Libya army says it has no orders to move against seized oil ports
TRIPOLI (Reuters) - Libya's armed forces have not received orders from Prime Minister Ali Zeidan to move against eastern oil ports and use force to end a six-month blockade there by protesters, an army spokesman said.
Zeidan on Monday repeated a warning he may turn to force, and said he ordered the defense ministry weeks ago to move armed forces to the eastern ports, where the protests have cut off around 600,000 barrels per day of crude exports.
The army said on Tuesday that no orders had come though and no troops had been deployed to confront the former state oil security guards who defected in August and took control of the Ras Lanuf, Es Sider and Zuetina ports as part of a wider group seeking more regional autonomy
"We didn't receive any orders from the Ministry of Defence or from the prime minister himself about moving toward the occupied fields," army spokesman Ali Alsheikhi said.
"If we receive any orders, the matter will be studied at that time."
With its fragile state still in flux two years after the fall of Muammar Gaddafi, Libya is struggling with internal conflicts among institutions that are often affiliated to different factions or rival brigades of former rebels.
Since the oil port dispute began, Zeidan and the protest leader, former rebel commander Ibrahim al-Jathran, have also both issued threats and warnings that analysts say are often just positioning for leverage.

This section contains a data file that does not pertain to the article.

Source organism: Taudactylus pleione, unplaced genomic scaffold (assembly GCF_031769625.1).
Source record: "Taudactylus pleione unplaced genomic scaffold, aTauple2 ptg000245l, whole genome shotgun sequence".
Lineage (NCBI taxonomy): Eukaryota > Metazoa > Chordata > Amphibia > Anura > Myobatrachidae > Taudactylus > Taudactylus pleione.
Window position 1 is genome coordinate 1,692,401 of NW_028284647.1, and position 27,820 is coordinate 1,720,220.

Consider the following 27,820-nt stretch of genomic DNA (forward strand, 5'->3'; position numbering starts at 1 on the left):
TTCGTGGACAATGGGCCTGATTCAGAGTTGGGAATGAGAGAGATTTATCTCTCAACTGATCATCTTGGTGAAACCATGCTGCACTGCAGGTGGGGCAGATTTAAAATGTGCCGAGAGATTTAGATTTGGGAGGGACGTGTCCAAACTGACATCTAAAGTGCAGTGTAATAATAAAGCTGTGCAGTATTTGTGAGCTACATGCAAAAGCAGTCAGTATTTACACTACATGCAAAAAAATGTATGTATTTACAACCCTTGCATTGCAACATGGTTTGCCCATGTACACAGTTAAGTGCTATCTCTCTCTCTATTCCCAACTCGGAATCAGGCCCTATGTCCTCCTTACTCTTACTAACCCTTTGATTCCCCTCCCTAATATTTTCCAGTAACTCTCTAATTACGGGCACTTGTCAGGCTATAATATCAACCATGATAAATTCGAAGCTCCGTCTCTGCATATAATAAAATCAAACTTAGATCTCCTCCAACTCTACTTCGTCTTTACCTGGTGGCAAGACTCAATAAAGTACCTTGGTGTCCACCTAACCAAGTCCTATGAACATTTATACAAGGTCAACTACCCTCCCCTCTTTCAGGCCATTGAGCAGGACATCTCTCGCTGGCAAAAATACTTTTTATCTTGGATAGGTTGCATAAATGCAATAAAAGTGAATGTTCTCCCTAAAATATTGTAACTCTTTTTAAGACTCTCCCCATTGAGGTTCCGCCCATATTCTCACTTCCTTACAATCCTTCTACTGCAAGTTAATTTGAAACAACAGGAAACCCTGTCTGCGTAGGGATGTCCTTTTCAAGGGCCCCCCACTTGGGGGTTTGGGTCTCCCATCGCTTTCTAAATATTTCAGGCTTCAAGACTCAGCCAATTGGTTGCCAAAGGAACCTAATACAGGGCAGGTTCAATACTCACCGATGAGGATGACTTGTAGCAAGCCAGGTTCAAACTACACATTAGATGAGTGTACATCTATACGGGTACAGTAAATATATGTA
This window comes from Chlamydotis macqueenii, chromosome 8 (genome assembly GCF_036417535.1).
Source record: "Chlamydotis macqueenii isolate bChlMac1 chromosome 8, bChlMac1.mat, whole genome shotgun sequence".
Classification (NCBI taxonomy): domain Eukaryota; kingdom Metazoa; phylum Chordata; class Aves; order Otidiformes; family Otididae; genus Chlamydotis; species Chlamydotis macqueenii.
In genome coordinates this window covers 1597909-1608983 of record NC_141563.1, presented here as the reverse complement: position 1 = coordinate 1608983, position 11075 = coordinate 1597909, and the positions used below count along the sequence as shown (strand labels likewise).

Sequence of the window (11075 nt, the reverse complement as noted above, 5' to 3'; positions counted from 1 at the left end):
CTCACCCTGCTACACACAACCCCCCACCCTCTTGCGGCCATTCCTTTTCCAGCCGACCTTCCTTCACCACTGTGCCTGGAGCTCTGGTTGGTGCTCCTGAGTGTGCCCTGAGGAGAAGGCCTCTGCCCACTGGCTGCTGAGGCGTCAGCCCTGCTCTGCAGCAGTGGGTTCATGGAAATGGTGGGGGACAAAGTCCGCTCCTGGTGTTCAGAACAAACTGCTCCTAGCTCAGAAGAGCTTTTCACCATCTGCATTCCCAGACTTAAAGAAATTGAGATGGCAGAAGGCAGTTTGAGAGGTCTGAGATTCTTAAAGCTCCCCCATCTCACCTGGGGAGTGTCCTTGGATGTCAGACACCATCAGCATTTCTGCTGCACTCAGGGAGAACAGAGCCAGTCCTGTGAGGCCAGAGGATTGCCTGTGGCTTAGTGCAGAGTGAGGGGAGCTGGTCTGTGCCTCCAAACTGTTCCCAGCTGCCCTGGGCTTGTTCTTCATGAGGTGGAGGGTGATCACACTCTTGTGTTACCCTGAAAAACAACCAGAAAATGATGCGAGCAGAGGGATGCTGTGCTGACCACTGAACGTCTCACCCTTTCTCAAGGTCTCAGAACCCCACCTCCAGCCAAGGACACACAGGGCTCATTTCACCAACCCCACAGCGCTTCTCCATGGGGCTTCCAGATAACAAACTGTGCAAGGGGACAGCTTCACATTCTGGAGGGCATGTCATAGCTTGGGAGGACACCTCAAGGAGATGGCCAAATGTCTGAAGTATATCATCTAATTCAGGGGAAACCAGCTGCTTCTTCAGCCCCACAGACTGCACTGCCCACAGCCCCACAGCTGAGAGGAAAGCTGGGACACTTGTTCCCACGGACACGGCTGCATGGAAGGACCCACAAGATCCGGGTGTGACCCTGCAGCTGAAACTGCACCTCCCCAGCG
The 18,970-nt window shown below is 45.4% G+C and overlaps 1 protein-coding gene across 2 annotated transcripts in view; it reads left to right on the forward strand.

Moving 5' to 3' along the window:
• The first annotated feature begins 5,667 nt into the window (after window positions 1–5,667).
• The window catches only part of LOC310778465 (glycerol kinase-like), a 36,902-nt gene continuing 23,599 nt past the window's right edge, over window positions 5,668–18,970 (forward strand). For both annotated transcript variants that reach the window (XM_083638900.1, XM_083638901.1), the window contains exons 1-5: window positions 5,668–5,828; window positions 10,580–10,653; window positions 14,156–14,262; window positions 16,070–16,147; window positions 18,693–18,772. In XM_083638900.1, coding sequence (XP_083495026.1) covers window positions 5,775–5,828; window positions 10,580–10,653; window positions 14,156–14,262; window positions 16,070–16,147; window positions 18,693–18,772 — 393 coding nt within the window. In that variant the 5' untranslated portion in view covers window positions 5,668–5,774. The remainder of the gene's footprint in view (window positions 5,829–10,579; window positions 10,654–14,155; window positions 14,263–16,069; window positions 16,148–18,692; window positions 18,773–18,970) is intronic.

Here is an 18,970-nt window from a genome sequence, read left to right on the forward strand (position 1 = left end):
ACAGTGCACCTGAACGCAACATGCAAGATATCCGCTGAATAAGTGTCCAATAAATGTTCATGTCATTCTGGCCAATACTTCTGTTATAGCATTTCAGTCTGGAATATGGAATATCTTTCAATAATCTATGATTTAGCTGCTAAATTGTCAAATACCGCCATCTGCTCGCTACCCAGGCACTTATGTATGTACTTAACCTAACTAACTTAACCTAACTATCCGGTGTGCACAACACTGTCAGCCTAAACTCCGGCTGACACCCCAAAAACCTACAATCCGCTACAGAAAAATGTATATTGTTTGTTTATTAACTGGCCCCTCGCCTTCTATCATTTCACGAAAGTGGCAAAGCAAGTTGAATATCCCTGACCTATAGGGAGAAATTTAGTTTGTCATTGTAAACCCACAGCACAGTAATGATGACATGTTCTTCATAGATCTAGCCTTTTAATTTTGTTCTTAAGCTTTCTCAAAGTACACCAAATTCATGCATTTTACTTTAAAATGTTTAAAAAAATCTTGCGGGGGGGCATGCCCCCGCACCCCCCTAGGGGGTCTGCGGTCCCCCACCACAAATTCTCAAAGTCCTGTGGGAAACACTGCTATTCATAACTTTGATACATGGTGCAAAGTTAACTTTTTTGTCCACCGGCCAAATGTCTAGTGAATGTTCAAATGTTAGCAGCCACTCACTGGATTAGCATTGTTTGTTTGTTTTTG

After six months of blockade, Libya's state finances have been dented by the loss of vital oil revenues.
Zeidan is under pressure to resolve the port dispute and bolster legitimacy for a government that struggles to provide stability.
Using force may also prove risky. Libya's army is still in the early stages of training. The armed forces often cannot assert their influence over former rebels, Islamist militants and militia commanders who control parts of the country.
Jathran himself has promised to sell Libya's crude independently of Tripoli in his quest to demand more autonomy in the east, where many people are frustrated over their gains from the revolution and want a greater share of oil wealth.
Despite his backing from heavily armed former oil guards at the port, Jathran's support may be waning in the east. Some tribal leaders already dismiss him a power-hungry warlord trying to bully his way into Libyan politics.
Analysts expect a negotiated settlement is more likely than an attempt to end the protest by force.
Federalist leaders say they are closer to an agreement now with Zeidan's government over key demands for lifting their blockade.
(Reporting by Ghaith Shennib; Writing by Patrick Markey; Editing by Anthony Barker)
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